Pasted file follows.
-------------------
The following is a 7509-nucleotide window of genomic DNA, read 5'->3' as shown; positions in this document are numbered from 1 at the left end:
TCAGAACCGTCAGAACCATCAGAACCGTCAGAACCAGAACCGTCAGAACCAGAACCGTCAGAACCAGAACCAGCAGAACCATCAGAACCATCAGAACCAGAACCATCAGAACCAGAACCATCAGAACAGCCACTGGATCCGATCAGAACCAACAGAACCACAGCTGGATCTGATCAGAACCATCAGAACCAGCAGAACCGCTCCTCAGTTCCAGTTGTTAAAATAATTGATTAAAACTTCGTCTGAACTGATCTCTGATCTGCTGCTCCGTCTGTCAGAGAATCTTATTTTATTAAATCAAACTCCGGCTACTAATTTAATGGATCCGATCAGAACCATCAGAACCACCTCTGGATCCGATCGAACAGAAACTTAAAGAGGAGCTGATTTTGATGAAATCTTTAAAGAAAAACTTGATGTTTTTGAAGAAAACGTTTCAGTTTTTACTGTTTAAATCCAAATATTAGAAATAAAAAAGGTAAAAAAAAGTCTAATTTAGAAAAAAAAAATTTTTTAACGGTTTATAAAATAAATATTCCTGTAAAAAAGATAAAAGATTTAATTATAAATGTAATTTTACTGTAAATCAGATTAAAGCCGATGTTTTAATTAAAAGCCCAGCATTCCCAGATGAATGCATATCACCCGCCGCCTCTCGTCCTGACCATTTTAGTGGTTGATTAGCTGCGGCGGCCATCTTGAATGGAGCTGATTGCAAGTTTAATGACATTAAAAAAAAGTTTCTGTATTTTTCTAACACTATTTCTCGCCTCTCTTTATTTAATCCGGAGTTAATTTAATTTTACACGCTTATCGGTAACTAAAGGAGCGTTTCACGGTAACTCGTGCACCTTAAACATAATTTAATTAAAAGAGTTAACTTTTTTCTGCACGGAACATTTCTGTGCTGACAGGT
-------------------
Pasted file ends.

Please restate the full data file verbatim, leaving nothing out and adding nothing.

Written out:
The following is a 7509-nucleotide window of genomic DNA, read 5'->3' as shown; positions in this document are numbered from 1 at the left end:
TCAGAACCGTCAGAACCATCAGAACCGTCAGAACCAGAACCGTCAGAACCAGAACCGTCAGAACCAGAACCAGCAGAACCATCAGAACCATCAGAACCAGAACCATCAGAACCAGAACCATCAGAACAGCCACTGGATCCGATCAGAACCAACAGAACCACAGCTGGATCTGATCAGAACCATCAGAACCAGCAGAACCGCTCCTCAGTTCCAGTTGTTAAAATAATTGATTAAAACTTCGTCTGAACTGATCTCTGATCTGCTGCTCCGTCTGTCAGAGAATCTTATTTTATTAAATCAAACTCCGGCTACTAATTTAATGGATCCGATCAGAACCATCAGAACCACCTCTGGATCCGATCGAACAGAAACTTAAAGAGGAGCTGATTTTGATGAAATCTTTAAAGAAAAACTTGATGTTTTTGAAGAAAACGTTTCAGTTTTTACTGTTTAAATCCAAATATTAGAAATAAAAAAGGTAAAAAAAAGTCTAATTTAGAAAAAAAAAATTTTTTAACGGTTTATAAAATAAATATTCCTGTAAAAAAGATAAAAGATTTAATTATAAATGTAATTTTACTGTAAATCAGATTAAAGCCGATGTTTTAATTAAAAGCCCAGCATTCCCAGATGAATGCATATCACCCGCCGCCTCTCGTCCTGACCATTTTAGTGGTTGATTAGCTGCGGCGGCCATCTTGAATGGAGCTGATTGCAAGTTTAATGACATTAAAAAAAAGTTTCTGTATTTTTCTAACACTATTTCTCGCCTCTCTTTATTTAATCCGGAGTTAATTTAATTTTACACGCTTATCGGTAACTAAAGGAGCGTTTCACGGTAACTCGTGCACCTTAAACATAATTTAATTAAAAGAGTTAACTTTTTTCTGCACGGAACATTTCTGTGCTGACAGGT